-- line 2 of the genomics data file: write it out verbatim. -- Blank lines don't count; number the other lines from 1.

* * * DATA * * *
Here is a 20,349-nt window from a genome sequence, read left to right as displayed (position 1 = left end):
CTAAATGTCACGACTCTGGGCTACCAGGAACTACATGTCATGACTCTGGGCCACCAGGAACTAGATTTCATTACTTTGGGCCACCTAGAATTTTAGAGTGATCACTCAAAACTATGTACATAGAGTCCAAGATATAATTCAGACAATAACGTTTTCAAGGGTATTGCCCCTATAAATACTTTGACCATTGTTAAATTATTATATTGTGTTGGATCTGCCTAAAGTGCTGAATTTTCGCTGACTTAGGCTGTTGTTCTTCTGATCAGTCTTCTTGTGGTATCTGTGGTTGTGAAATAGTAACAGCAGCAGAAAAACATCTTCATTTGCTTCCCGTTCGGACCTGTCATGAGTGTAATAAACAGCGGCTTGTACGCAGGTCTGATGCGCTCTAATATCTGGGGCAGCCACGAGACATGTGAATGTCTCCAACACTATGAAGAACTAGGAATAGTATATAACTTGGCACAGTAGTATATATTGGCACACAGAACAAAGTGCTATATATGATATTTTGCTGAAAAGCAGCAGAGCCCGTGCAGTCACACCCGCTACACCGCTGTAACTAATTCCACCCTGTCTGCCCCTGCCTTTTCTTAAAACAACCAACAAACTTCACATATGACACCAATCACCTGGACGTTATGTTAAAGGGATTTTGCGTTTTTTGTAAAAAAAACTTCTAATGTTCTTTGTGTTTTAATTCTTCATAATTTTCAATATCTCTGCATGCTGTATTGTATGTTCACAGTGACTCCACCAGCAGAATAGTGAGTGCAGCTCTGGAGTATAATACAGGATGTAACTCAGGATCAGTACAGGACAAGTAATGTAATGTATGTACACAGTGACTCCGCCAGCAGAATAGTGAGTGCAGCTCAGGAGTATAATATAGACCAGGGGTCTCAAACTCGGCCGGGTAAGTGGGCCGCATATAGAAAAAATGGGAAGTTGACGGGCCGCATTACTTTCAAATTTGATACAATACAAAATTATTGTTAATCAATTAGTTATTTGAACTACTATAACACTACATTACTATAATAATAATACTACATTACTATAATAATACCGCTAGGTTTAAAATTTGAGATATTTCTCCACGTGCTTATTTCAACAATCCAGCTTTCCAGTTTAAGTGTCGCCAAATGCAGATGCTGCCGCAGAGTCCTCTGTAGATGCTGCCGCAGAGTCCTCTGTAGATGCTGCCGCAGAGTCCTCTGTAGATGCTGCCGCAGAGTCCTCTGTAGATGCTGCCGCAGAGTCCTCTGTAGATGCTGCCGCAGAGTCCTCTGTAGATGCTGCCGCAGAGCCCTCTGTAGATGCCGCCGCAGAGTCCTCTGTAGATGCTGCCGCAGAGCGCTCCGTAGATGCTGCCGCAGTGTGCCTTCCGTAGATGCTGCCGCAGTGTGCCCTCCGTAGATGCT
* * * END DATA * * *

CTAAATGTCACGACTCTGGGCTACCAGGAACTACATGTCATGACTCTGGGCCACCAGGAACTAGATTTCATTACTTTGGGCCACCTAGAATTTTAGAGTGATCACTCAAAACTATGTACATAGAGTCCAAGATATAATTCAGACAATAACGTTTTCAAGGGTATTGCCCCTATAAATACTTTGACCATTGTTAAATTATTATATTGTGTTGGATCTGCCTAAAGTGCTGAATTTTCGCTGACTTAGGCTGTTGTTCTTCTGATCAGTCTTCTTGTGGTATCTGTGGTTGTGAAATAGTAACAGCAGCAGAAAAACATCTTCATTTGCTTCCCGTTCGGACCTGTCATGAGTGTAATAAACAGCGGCTTGTACGCAGGTCTGATGCGCTCTAATATCTGGGGCAGCCACGAGACATGTGAATGTCTCCAACACTATGAAGAACTAGGAATAGTATATAACTTGGCACAGTAGTATATATTGGCACACAGAACAAAGTGCTATATATGATATTTTGCTGAAAAGCAGCAGAGCCCGTGCAGTCACACCCGCTACACCGCTGTAACTAATTCCACCCTGTCTGCCCCTGCCTTTTCTTAAAACAACCAACAAACTTCACATATGACACCAATCACCTGGACGTTATGTTAAAGGGATTTTGCGTTTTTTGTAAAAAAAACTTCTAATGTTCTTTGTGTTTTAATTCTTCATAATTTTCAATATCTCTGCATGCTGTATTGTATGTTCACAGTGACTCCACCAGCAGAATAGTGAGTGCAGCTCTGGAGTATAATACAGGATGTAACTCAGGATCAGTACAGGACAAGTAATGTAATGTATGTACACAGTGACTCCGCCAGCAGAATAGTGAGTGCAGCTCAGGAGTATAATATAGACCAGGGGTCTCAAACTCGGCCGGGTAAGTGGGCCGCATATAGAAAAAATGGGAAGTTGACGGGCCGCATTACTTTCAAATTTGATACAATACAAAATTATTGTTAATCAATTAGTTATTTGAACTACTATAACACTACATTACTATAATAATAATACTACATTACTATAATAATACCGCTAGGTTTAAAATTTGAGATATTTCTCCACGTGCTTATTTCAACAATCCAGCTTTCCAGTTTAAGTGTCGCCAAATGCAGATGCTGCCGCAGAGTCCTCTGTAGATGCTGCCGCAGAGTCCTCTGTAGATGCTGCCGCAGAGTCCTCTGTAGATGCTGCCGCAGAGTCCTCTGTAGATGCTGCCGCAGAGTCCTCTGTAGATGCTGCCGCAGAGTCCTCTGTAGATGCTGCCGCAGAGCCCTCTGTAGATGCCGCCGCAGAGTCCTCTGTAGATGCTGCCGCAGAGCGCTCCGTAGATGCTGCCGCAGTGTGCCTTCCGTAGATGCTGCCGCAGTGTGCCCTCCGTAGATGCT